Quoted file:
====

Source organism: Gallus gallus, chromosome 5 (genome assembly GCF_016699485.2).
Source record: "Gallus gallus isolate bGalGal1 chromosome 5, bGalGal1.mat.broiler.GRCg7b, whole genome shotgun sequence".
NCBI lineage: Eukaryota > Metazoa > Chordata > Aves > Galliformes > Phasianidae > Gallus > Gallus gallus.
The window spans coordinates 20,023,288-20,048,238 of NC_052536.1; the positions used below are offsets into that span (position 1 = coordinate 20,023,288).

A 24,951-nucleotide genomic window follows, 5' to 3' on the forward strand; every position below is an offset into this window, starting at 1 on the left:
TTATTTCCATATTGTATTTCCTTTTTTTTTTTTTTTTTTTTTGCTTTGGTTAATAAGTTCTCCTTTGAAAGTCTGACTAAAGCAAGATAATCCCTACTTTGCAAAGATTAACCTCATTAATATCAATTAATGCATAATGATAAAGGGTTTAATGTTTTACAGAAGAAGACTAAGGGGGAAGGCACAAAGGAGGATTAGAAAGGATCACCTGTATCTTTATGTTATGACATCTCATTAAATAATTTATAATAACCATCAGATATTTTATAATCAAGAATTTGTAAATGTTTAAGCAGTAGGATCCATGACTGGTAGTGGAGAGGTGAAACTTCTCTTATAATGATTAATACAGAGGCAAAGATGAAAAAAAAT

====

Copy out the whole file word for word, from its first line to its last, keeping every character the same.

Source organism: Gallus gallus, chromosome 5 (genome assembly GCF_016699485.2).
Source record: "Gallus gallus isolate bGalGal1 chromosome 5, bGalGal1.mat.broiler.GRCg7b, whole genome shotgun sequence".
NCBI lineage: Eukaryota > Metazoa > Chordata > Aves > Galliformes > Phasianidae > Gallus > Gallus gallus.
The window spans coordinates 20,023,288-20,048,238 of NC_052536.1; the positions used below are offsets into that span (position 1 = coordinate 20,023,288).

A 24,951-nucleotide genomic window follows, 5' to 3' on the forward strand; every position below is an offset into this window, starting at 1 on the left:
TTATTTCCATATTGTATTTCCTTTTTTTTTTTTTTTTTTTTTGCTTTGGTTAATAAGTTCTCCTTTGAAAGTCTGACTAAAGCAAGATAATCCCTACTTTGCAAAGATTAACCTCATTAATATCAATTAATGCATAATGATAAAGGGTTTAATGTTTTACAGAAGAAGACTAAGGGGGAAGGCACAAAGGAGGATTAGAAAGGATCACCTGTATCTTTATGTTATGACATCTCATTAAATAATTTATAATAACCATCAGATATTTTATAATCAAGAATTTGTAAATGTTTAAGCAGTAGGATCCATGACTGGTAGTGGAGAGGTGAAACTTCTCTTATAATGATTAATACAGAGGCAAAGATGAAAAAAAAT